The US Food and Drug Administration’s (FDA) Office of Prescription Drug Promotion (OPDP) recently released its third untitled letter of 2019 because of a direct-to-consumer video on Aclaris Therapeutics’ Eskata (hydrogen peroxide) that failed to adequately present the drug’s serious risks.
The video, which originally aired
on ABC’s The View
last September, does not include “prominent, balancing risk information about Eskata,” OPDP said, noting that it is indicated for the treatment of seborrheic keratoses (SK) that are raised.
The untitled letter also noted the video’s omission of warnings and precautions about serious eye disorders that can result from unintended exposure and about severe local skin reactions.
“By omitting the warnings and precautions associated with Eskata, the video fails to provide material information about the consequences that may result from the use of the drug and creates a misleading impression about the drug’s safety,” OPDP said.
OPDP also pointed to several adverse reactions not discussed by the paid physician spokesperson in the video, saying it’s misleading to tell patients they can experience stinging upon application, but not other common local adverse reactions, many of which occur within minutes of treatment with Eskata.
The spokesperson also says in the video: “And, typically in one or two treatments the lesions go away, they resolve, and that’s the end of it.”
But OPDP said this statement was misleading because local adverse reactions have been observed up to 15 weeks after treatment. And although superimposed text is used in the video to convey common side effects, OPDP noted that the company also simultaneously presented a “large amount of unrelated information” in a span of about 10 seconds.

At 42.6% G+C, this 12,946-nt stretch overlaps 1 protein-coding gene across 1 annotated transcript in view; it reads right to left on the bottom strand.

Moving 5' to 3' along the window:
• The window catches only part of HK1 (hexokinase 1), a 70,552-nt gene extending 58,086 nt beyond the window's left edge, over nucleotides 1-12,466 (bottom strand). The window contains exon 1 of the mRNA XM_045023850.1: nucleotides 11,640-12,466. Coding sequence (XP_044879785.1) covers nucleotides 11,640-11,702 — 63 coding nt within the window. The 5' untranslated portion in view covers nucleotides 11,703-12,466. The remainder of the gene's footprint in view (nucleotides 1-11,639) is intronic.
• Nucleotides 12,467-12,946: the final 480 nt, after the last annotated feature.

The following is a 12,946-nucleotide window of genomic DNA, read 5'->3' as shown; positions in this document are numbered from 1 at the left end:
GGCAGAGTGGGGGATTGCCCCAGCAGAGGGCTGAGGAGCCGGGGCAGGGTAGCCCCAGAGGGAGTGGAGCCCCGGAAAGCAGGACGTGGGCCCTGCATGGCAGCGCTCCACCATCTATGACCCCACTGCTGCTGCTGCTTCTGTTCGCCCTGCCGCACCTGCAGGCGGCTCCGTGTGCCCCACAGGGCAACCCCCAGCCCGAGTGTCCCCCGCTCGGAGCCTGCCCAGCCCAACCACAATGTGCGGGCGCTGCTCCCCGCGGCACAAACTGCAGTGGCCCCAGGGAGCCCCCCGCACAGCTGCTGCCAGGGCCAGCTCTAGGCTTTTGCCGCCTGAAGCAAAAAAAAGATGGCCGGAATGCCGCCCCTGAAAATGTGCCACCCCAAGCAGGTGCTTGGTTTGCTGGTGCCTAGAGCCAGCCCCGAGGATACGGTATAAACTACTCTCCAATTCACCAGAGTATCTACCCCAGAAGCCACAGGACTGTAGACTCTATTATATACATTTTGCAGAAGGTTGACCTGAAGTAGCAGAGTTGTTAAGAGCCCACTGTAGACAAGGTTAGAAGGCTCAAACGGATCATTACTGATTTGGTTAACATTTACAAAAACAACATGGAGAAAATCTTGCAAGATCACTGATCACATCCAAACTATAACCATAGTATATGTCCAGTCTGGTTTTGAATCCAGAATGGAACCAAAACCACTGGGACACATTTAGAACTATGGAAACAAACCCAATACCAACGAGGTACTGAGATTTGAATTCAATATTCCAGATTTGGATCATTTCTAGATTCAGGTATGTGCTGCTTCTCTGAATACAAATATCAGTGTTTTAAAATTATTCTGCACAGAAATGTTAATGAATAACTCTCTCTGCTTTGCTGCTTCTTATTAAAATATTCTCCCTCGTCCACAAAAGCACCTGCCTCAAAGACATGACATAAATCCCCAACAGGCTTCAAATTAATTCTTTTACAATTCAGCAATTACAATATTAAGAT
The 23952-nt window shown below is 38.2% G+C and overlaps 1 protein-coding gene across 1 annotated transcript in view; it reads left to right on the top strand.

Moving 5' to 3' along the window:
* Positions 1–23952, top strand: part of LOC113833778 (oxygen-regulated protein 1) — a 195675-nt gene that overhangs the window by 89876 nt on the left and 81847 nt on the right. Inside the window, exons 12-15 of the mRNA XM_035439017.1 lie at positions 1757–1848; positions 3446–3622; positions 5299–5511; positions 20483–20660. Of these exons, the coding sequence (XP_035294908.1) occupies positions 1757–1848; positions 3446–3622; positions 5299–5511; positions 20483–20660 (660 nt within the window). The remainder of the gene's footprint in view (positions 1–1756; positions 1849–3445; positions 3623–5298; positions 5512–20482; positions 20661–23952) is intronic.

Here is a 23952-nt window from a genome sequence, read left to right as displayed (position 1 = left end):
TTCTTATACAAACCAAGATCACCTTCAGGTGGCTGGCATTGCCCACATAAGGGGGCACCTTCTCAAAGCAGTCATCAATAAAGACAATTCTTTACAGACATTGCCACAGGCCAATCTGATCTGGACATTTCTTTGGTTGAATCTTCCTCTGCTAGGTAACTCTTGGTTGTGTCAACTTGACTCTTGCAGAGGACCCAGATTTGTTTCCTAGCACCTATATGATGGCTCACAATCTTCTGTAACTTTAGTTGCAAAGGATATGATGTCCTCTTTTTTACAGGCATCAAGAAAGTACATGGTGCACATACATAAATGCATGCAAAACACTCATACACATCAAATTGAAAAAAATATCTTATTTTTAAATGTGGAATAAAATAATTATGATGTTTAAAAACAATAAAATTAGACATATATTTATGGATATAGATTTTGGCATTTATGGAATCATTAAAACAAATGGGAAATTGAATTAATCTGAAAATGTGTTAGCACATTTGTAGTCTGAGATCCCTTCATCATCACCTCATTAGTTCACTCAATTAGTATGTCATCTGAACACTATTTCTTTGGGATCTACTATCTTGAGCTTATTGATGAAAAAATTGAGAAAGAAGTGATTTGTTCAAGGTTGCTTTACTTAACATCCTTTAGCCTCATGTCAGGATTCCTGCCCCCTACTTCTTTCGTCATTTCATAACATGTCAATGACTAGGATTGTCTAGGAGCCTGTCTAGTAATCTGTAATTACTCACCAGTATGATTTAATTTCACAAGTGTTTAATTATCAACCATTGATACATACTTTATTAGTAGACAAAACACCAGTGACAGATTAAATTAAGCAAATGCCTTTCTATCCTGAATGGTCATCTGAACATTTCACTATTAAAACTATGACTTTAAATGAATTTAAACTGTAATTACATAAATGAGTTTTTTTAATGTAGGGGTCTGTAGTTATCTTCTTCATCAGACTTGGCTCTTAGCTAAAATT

The untitled letter is not the first time OPDP sought to help Aclaris edit promotional materials.
In March 2018, OPDP recommended that Aclaris revise draft materials similar to the video so that the company would not omit or misrepresent risk information, or overstate the efficacy of Eskata.
Aclaris told Focus
in a statement: “Aclaris is complying with all FDA requests and will formally respond to the agency by the June 28 deadline.”
The other two untitled letters issued by OPDP in 2019 relate to the promotion of an unapproved drug
on Phoenix Molecular Imaging Center’s medical director Fabio Almeida’s blog and unsubstantiated claims made on Vivus’ website
about its weight-loss drug Qsymia (phentermine and topiramate).
With just three enforcement letters sent so far in 2019, FDA is continuing a recent trend of declining enforcement action over prescription drug promotion. In 2017
OPDP issued a record low of three warning letters and one untitled letter and in 2018
the office issued two warning letters and five untitled letters.